We've started, on the powers of the unions over their own members, this is why I say postal ballots for the election of union officials because they are secret. We also fought, as you know, the enormous increase in powers that Michael Foot and Jim Callaghan put through in 1974 and 1976. In 1974, we could introduce certain safeguards. The moment the Labour party got a majority, they introduced the closed shop, you could have sympathetic strikes, even if they were in sympathy with overseas things. So …   . Brian Walden

Are you going to change it …? Margaret Thatcher

One moment, they removed the right of a person to have compensation for loss of his job because of a closed shop, we shall restore that by law. They removed…   . Brian Walden

Who will pay this compensation? Margaret Thatcher

It'll have to be by the employers, because the employers decide, along, with the unions whether there shall be a closed shop. At the moment a chap can be sacked because of a closed shop, even though he's done a jolly good job for thirty years, and there's a case going to the European court about it, because it couldn't happen in Europe, it can happen here, because the difference between trade union power in Europe and here is that these, our trade unions, have powers that no other unions in the world have, so that's compensation. He must have right of appeal to a court of law, if a union won't allow him in or if they expel him. The Labour Party removed that right. Now that's three things that we're pledged to do. Now there are a number of other things under the Employment Protection Act … Brian Walden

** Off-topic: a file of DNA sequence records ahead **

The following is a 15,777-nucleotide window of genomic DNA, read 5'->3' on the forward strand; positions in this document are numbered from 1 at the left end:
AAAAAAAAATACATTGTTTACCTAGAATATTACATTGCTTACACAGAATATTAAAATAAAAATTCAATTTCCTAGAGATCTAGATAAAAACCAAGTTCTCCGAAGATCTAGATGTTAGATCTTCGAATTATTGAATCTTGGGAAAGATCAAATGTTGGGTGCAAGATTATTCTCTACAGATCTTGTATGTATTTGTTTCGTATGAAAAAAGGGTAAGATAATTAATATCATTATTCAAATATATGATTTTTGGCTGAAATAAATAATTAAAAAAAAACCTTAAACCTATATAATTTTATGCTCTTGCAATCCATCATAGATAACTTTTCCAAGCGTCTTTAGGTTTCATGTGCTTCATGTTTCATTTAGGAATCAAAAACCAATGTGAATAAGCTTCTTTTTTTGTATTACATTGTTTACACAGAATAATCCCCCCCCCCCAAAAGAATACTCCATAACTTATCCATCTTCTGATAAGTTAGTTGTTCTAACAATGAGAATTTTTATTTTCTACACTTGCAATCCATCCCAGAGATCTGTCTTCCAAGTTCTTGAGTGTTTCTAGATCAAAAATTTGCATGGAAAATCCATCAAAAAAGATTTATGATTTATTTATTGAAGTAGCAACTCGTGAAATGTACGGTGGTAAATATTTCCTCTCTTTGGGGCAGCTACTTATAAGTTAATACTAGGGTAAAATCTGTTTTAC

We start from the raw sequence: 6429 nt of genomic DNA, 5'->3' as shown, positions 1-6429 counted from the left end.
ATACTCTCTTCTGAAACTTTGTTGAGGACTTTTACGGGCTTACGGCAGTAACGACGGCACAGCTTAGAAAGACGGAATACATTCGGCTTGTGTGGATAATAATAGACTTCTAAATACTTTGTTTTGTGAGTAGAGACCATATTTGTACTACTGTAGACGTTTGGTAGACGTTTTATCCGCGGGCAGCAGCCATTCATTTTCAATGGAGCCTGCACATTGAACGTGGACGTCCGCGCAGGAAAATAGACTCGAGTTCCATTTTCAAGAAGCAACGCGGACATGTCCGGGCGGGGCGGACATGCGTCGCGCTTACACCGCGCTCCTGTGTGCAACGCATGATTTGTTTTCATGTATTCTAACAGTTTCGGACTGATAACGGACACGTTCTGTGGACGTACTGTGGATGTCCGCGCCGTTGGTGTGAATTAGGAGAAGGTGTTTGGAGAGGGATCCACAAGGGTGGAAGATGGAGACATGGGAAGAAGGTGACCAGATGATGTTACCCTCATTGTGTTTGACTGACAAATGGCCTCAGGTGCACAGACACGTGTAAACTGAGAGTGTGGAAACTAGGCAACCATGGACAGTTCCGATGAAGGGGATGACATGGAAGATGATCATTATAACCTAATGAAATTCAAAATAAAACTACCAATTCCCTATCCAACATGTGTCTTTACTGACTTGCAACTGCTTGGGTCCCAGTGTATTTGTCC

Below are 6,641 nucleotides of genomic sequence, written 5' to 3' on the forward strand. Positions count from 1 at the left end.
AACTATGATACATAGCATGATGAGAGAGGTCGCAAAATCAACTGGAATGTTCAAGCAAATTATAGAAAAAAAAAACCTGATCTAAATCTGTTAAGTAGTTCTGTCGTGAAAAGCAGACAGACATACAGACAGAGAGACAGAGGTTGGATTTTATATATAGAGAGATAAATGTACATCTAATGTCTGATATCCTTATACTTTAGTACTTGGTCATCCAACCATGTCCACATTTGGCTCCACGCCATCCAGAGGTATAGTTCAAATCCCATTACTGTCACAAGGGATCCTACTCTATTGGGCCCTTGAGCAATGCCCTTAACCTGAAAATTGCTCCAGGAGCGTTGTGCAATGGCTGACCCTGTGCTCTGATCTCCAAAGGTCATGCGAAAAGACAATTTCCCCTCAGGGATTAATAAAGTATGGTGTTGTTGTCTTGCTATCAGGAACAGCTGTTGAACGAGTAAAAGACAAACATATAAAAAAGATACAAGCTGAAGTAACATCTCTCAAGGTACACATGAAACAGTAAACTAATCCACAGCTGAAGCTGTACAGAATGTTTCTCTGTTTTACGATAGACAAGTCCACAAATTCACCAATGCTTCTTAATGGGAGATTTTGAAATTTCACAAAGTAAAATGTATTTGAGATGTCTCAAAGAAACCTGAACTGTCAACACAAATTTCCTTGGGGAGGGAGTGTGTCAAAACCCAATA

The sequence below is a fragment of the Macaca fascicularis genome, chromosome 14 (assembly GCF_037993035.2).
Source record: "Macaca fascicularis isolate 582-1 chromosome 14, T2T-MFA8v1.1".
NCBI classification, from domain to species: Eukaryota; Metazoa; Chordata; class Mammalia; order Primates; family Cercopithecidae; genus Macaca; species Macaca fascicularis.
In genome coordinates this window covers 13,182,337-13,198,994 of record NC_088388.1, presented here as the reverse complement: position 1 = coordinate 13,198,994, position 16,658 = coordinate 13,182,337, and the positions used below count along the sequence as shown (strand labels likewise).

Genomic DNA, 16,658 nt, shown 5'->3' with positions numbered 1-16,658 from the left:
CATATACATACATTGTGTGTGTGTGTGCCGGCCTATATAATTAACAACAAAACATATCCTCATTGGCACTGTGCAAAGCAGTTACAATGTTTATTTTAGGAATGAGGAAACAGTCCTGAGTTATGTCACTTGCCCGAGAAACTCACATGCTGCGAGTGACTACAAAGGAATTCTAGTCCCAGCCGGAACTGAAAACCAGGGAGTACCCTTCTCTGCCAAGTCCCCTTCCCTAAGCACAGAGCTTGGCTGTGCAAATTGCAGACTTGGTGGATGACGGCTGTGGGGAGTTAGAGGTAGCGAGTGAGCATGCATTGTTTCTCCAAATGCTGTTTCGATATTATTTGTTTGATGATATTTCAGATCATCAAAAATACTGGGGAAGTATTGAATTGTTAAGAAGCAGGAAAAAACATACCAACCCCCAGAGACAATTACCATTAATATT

Yes. Margaret Thatcher

There are a number of things about the terms of reference at A.C.A.S which are are perhaps not wholly impartial, there are a number of things about unfair dismissal. As you know, employers say they spend a tremendous amount of time at those tribunals and they daren't take people on. The period of time under, in, in which, after which a person can take an employer to a tribunal, at the moment is six months, we'll need to look at that, it may be too short, we may need a longer period. There is a section, section 11, which people are using to get round any incomes policy, any pay policy, because what section eleven says, if someone else in the area is doing a similar job to you, you can have the same pay, regardless of the condition of the company. That is ridiculous. Now that's a number of other things that's quite a start, and I don't want to get too detailed, because it sounds dull, but I just want to say enough to let you know that we have considered these things, and we're pledged to do things on some of them, and on the big things, we are going to discuss them, and have the great debate with the unions, the employers, the small businesses and, don't forget, it was the small business which kept people going during the bread strike and they didn't put up their prices. Brian Walden